Corporate finance experts Stephen Ross, Randolph Westerfield, and Bradford Jordan have teamed up for the eighth edition of their book Essentials of Corporate Finance, released in January of 2013. Essentials of Corporate Finance is targeted at a student audience, with or without formal training in corporate finance. In it Ross, Westerfield, and Jordan explain the most important principles and concepts of corporate finance in language that, unlike some other corporate finance books, is easy to digest and apply.
One of the most common questions among new economics students is whether the study of economics is truly a science. The answer is both ‘yes’ and ‘no’. The trouble we run into is one of first trying to define what science is, then explaining how the study of economics fits into that definition. This is a problem because the dictionary definition of ‘science’ is broad enough to include everything from mathematics to biology to behavioral anthropology.
With the economy now slowly expanding, more Americans are considering getting back into investing. However, quite a bit has changed since the recession first began in 2008. New and seasoned investors alike would do well to find out what is new in the modern market before putting money at risk. The following three books can help. They offer a plethora of information that should be especially helpful to new investors. Read the rest of this entry »
It is rather crude to suggest that the United States, or any world economy for that matter, could end its dependence on oil by switching to renewable energies. The oil beneath our feet does far more than just provide gasoline, diesel fuel, and home heating oil. Oil is refined to produce fuels, plastics and hundreds of different petroleum-based products the modern world would be lost without – including some of the most important components in our smartphones. As such, the price of oil on the open market has a profound effect on the overall economy.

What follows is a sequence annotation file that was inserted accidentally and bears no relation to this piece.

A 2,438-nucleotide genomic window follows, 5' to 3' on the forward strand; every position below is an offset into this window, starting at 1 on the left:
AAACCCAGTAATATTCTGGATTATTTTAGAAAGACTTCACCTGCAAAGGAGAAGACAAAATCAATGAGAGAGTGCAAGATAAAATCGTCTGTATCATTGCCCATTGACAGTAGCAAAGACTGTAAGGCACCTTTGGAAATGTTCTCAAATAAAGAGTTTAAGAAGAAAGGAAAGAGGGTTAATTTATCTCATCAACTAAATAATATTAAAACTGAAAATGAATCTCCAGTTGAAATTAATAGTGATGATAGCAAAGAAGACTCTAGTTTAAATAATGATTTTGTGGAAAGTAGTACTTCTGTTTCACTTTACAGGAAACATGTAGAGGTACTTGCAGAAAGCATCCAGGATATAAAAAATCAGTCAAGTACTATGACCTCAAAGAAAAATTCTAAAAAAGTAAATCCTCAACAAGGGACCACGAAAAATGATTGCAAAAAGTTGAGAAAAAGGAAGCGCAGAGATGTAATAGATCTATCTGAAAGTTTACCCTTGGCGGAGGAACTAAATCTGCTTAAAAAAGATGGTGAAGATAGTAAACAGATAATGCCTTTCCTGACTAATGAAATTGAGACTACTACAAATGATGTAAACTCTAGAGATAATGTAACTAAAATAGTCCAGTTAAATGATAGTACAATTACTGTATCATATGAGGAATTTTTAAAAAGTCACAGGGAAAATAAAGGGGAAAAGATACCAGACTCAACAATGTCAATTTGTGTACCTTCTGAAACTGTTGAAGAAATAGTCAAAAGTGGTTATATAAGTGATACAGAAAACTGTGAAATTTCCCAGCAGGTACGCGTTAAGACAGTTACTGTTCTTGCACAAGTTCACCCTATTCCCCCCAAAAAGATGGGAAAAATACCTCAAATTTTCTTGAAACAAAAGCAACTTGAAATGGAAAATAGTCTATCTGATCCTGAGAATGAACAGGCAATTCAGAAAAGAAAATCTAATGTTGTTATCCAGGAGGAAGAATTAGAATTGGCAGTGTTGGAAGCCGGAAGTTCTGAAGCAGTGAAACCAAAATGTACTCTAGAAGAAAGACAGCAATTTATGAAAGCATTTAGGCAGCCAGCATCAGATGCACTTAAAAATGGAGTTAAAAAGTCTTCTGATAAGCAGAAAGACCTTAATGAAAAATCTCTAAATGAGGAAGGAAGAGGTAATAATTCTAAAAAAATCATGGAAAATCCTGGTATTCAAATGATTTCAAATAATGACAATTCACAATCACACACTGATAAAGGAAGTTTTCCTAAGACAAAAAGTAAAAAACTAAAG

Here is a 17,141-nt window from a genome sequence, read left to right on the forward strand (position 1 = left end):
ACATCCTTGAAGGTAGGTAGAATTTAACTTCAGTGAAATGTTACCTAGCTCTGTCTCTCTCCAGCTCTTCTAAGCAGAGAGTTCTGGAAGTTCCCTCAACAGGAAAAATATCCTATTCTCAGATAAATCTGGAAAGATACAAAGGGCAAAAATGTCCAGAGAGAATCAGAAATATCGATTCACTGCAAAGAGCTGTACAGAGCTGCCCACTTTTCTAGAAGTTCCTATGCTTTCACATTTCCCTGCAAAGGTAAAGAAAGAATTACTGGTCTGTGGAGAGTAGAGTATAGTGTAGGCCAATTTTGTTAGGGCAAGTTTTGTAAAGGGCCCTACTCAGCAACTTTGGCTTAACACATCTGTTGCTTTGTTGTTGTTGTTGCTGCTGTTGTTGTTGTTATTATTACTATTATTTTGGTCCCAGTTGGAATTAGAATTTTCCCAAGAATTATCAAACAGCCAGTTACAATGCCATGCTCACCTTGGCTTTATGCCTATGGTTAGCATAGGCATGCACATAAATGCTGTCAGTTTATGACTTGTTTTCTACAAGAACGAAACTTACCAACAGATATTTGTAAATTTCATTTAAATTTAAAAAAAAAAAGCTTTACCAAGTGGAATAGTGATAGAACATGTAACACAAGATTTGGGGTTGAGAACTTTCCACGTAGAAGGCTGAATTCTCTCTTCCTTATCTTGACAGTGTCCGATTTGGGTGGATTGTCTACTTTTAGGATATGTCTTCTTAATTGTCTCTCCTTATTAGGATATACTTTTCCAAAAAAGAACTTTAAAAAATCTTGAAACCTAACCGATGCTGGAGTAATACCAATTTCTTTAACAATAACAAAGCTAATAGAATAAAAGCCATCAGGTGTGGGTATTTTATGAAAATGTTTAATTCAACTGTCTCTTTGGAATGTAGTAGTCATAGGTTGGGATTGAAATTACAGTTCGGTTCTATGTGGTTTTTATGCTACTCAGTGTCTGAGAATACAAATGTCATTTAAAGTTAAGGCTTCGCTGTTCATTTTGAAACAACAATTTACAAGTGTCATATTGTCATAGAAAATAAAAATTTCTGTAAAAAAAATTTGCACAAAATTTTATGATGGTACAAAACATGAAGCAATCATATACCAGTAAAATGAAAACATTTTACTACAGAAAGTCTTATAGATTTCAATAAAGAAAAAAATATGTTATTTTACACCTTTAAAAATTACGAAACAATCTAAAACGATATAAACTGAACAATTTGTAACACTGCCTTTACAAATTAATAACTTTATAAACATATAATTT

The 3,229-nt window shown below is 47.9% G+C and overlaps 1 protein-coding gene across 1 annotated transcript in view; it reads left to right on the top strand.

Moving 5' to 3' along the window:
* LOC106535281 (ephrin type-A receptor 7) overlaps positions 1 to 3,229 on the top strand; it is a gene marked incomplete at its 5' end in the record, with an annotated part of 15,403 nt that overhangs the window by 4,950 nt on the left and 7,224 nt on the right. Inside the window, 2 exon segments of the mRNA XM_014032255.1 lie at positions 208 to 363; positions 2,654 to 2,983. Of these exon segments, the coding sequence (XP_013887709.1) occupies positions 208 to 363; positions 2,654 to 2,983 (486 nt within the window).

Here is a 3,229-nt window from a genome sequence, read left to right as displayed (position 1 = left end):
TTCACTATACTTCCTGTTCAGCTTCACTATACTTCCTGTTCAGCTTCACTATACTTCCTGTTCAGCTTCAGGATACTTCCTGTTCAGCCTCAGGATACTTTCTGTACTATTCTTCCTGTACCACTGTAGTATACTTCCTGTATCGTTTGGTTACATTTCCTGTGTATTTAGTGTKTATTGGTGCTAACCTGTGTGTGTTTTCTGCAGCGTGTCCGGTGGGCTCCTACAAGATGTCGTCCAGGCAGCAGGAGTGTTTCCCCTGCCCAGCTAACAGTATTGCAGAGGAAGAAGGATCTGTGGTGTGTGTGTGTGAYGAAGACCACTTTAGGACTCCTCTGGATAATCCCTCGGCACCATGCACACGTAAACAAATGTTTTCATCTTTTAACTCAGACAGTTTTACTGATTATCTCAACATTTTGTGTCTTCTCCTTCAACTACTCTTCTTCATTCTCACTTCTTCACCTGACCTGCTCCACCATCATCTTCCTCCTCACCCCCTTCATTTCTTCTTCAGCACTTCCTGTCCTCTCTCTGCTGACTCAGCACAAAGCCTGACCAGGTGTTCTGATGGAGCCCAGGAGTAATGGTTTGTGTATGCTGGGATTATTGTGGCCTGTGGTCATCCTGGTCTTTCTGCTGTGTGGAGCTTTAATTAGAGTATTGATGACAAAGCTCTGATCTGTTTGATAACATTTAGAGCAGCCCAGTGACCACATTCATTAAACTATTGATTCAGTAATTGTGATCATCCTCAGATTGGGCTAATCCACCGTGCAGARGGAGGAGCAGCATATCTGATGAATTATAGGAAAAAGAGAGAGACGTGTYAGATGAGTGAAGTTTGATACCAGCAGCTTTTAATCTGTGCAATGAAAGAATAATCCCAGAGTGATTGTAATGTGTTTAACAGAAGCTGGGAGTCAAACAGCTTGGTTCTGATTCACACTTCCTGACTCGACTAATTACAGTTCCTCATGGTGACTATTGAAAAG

The government uses a number of different economic measurements to determine the overall health of the economy. One of them is something known as national income. In basic terms, national income is the total amount of income earned by citizens and privately owned businesses for a specific period. The U.S. government typically measures national income annually.
Anyone who has ever been caught printing counterfeit money knows how serious the Government is about preventing this sort of crime. Yet the average consumer does not seem to understand why it is unwise for the government to just print enough money to pay its bills. It comes down to something known as the money supply.
Ever since British economist John Maynard Keynes introduced his economic theories in the 1930s, there has been an ongoing debate in the West as to whether or not those theories are legitimate. Those who believe Keynesian economics work site the success of Roosevelt’s post-World War II recovery plan that allegedly brought the U.S. out of recession. Those who disagree with Keynesian economics have plenty of their own examples they can cite. However, ask any citizen in Russia today what he/she thinks, and he/she is likely to tell you that Keynes’ ideas are hogwash.
Politicians from both sides of the aisle frequently speak of the unemployment rate as an important economic indicator. And indeed it is. However, there is some amount of deception involved in reporting this rate. Whether the deception is purposeful or not is up to voters to decide. Regardless, it should be understood that the labor force participation rate is far more important than the unemployment rate.